Is the Negative Outlook on Stocks and Bonds Justified?
The recent drop in both stocks and bonds has caused additional stress for investors. Tom Aspray of The Viper Report analyzed the market data to see if the negative outlook is justified.
The stock market's reversal on August 28th in reaction to Fed Chair Powell's comments from Jackson Hole was a clear warning that was supported by the technical evidence. I referred to this last week as a new verdict for the stock market and commented that "It would take a powerful rally early in the week to keep the daily A/D lines from moving into the corrective mode." The market's reaction to Powell's comments last week was a clear warning that something was wrong. The technical evidence supported this view, and I referred to it as a new verdict for the stock market. I commented that a powerful rally would be needed early this week to prevent the market's daily A/D lines from moving into a corrective mode.
The sell-off last week was extreme, with two days where over 90% of stocks on the S&P and Nasdaq 100 index declined. Many investors were expecting a rebound this week, but so far that has not materialized. The S&P 500 index is down 3.2% from Monday's open to Thursday's low. Even though there was a slight rebound on Thursday, it has not been enough to stem the losses.
The AAII's survey results indicate that investors are still skeptics about the stock market's recent rally. However, history has shown that when the bullish percentage is near 20% or lower, stocks have generally rallied, sometimes forming a significant bottom.
The bearish sentiment among investors is evident in the lack of confidence in the stock market. The bullish percentage has been below the long-term average for 41 consecutive weeks, and last week it dropped to 21.9%. This indicates that investors are pessimistic about the future of the stock market and are hesitant to invest.
The S&P 500 has been on a roller coaster ride over the past year, and the AAII bullish % has mirrored this trend. In October 2007, the bullish % peaked at 54.6%, coinciding with the S&P's highest point. By January 2008, it had dropped to 25.7%, and continued to decline as the S&P made new correction lows in March. The bullish % reached its bottom in May, at 20.4%, before rebounding to 53.3% by May 1st. The S&P 500 followed suit, peaking three weeks later. However, by July 2008, the bullish % had dropped again to 22.2%, indicating that the market may be due for another correction.
From my perspective, the most recent rally was much stronger than what occurred in 2008. I was more important from my perspective that the S&P 500 Advance/Decline line was able to surpass the five-month resistance, line c, at the end of July. There have been several instances, including 2016, 2018, 2019 and 2020 when similar breakouts identified the start of new uptrends for the stock market.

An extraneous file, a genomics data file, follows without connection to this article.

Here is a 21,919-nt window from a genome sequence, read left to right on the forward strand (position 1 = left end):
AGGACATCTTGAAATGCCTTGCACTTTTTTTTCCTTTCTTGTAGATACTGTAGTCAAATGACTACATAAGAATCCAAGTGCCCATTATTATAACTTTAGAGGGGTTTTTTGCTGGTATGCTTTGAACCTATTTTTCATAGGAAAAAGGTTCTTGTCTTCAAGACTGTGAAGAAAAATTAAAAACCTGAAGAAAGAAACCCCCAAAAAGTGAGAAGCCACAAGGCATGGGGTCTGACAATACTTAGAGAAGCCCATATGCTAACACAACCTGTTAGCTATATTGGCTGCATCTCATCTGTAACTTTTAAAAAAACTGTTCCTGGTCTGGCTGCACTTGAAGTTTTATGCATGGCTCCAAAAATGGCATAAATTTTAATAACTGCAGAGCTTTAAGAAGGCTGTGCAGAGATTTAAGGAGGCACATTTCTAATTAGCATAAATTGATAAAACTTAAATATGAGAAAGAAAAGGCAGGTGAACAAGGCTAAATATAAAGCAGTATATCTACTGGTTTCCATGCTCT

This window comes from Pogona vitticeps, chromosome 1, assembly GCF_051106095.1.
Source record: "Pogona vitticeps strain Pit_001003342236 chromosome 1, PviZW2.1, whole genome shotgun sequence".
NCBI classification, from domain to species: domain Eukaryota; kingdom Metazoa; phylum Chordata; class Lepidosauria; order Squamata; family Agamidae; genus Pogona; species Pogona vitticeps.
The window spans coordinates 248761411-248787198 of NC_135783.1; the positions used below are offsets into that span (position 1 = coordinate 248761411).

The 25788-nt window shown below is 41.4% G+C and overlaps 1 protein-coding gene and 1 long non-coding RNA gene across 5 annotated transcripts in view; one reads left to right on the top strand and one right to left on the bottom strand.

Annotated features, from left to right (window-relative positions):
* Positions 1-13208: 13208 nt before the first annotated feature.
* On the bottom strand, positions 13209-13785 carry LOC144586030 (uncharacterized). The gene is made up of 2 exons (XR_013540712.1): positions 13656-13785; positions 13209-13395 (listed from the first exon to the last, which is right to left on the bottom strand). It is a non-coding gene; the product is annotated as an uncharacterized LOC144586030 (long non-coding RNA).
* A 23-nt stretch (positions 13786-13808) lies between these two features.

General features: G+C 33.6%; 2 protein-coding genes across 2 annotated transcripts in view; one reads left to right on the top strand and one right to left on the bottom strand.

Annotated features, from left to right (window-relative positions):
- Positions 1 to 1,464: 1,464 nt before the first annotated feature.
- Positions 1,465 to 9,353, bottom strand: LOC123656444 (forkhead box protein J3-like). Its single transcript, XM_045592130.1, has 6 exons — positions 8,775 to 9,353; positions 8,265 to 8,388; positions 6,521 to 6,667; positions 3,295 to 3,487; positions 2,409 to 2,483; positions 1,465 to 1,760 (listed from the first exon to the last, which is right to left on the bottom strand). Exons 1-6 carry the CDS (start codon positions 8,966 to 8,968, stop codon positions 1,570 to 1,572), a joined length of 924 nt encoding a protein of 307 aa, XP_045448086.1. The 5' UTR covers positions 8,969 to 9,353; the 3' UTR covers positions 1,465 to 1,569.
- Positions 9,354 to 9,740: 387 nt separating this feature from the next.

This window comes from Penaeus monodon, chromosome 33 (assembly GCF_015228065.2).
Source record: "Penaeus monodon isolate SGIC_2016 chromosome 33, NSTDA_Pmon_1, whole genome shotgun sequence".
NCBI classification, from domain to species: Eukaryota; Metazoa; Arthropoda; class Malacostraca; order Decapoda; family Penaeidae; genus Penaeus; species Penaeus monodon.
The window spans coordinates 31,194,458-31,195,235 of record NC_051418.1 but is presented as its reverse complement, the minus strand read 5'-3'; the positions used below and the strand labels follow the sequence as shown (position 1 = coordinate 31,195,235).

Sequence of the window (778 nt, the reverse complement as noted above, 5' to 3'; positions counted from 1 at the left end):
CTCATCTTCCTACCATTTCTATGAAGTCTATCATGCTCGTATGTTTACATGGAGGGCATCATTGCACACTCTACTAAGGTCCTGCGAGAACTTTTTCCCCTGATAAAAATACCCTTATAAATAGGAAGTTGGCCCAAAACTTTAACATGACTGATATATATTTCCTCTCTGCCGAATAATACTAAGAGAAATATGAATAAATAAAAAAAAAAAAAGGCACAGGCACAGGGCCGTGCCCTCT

There is no question that the stock market has been weak lately, with more decliners than advancers on the NYSE for two weeks in a row. This has caused the S&P 500 Advance/Decline line to drop below its moving average, indicating that the trend is now downward. Unless we see a strong rally this week, it is likely that the market will continue to trend downward in the near future.
It is clear that the Invesco QQQ Trust (QQQ) is in a downtrend, as it has declined in value for the past three weeks. The most recent low was $295.17, which is below the weekly starc-band at $279.25. This suggests that further downside is possible in the near-term. Resistance is seen at $312.47 and the 20-week EMA, which is starting to turn lower.
It is positive that the Nasdaq 100 Advance/Decline moved through its near-term downtrend, line c, which confirmed the positive divergence at line d. However, the longer-term resistance at line b has not yet been overcome. The A/D line has dropped sharply below its WMA and is getting closer to the bullish divergence support at line d. A drop below this support would be an indication that the June lows may not hold.
The markets are getting oversold, but there are signs that they may stabilise or rebound in the near future. The key market tracking ETFs have been testing their daily starc-bands for most of last week, and this is consistent with some stabilization in the averages.
The S&P Growth Index declined last week while the S&P Value Index held up relatively well. This trend has been evident for several weeks, and the ratio between the two indices has dropped below its 20 period moving average.
It is clear that the rebound in growth is over, and that value is now leading the way. The long-term analysis indicates that while growth has led since 2009, this started to change in the fall of 2020. This confirms that the current market conditions are favoring value stocks, and that investors should be prepared to adjust their portfolios accordingly.
Even with the weekly and daily A/D lines both negative, I still favor having an allocation to stocks, especially with bonds declining. Once the market decline is over, I think the high-yielding value ETFs will be a good investment. Traders should consider taking light short positions but only on a rebound back to the 20 period EMAs and the monthly pivots where the risk can be better managed.